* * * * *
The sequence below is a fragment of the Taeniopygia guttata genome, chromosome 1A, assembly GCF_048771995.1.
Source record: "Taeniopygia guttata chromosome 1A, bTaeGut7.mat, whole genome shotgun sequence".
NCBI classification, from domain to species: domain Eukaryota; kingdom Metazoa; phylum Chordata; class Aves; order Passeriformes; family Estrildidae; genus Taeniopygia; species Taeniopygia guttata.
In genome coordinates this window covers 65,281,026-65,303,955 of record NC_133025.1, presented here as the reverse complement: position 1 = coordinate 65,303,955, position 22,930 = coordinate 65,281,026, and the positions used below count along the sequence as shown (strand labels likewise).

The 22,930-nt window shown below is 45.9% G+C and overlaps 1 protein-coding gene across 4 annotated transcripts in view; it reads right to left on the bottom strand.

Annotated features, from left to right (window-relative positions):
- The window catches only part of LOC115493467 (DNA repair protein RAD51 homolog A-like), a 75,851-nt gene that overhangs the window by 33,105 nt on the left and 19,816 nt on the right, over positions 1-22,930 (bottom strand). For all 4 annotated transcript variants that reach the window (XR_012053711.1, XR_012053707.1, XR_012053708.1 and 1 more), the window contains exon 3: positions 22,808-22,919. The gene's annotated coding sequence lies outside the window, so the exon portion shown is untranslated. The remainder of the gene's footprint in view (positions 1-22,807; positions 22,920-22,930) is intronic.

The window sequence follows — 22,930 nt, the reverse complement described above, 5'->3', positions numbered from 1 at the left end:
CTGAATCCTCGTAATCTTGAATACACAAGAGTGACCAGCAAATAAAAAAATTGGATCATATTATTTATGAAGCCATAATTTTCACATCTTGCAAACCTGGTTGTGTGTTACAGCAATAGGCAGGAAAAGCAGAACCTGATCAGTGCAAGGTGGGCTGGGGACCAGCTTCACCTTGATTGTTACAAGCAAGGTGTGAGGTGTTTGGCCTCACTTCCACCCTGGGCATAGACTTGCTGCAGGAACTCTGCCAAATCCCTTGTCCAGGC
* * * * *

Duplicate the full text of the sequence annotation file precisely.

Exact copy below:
The sequence below is a fragment of the Taeniopygia guttata genome, chromosome 1A, assembly GCF_048771995.1.
Source record: "Taeniopygia guttata chromosome 1A, bTaeGut7.mat, whole genome shotgun sequence".
NCBI classification, from domain to species: domain Eukaryota; kingdom Metazoa; phylum Chordata; class Aves; order Passeriformes; family Estrildidae; genus Taeniopygia; species Taeniopygia guttata.
In genome coordinates this window covers 65,281,026-65,303,955 of record NC_133025.1, presented here as the reverse complement: position 1 = coordinate 65,303,955, position 22,930 = coordinate 65,281,026, and the positions used below count along the sequence as shown (strand labels likewise).

The 22,930-nt window shown below is 45.9% G+C and overlaps 1 protein-coding gene across 4 annotated transcripts in view; it reads right to left on the bottom strand.

Annotated features, from left to right (window-relative positions):
- The window catches only part of LOC115493467 (DNA repair protein RAD51 homolog A-like), a 75,851-nt gene that overhangs the window by 33,105 nt on the left and 19,816 nt on the right, over positions 1-22,930 (bottom strand). For all 4 annotated transcript variants that reach the window (XR_012053711.1, XR_012053707.1, XR_012053708.1 and 1 more), the window contains exon 3: positions 22,808-22,919. The gene's annotated coding sequence lies outside the window, so the exon portion shown is untranslated. The remainder of the gene's footprint in view (positions 1-22,807; positions 22,920-22,930) is intronic.

The window sequence follows — 22,930 nt, the reverse complement described above, 5'->3', positions numbered from 1 at the left end:
CTGAATCCTCGTAATCTTGAATACACAAGAGTGACCAGCAAATAAAAAAATTGGATCATATTATTTATGAAGCCATAATTTTCACATCTTGCAAACCTGGTTGTGTGTTACAGCAATAGGCAGGAAAAGCAGAACCTGATCAGTGCAAGGTGGGCTGGGGACCAGCTTCACCTTGATTGTTACAAGCAAGGTGTGAGGTGTTTGGCCTCACTTCCACCCTGGGCATAGACTTGCTGCAGGAACTCTGCCAAATCCCTTGTCCAGGC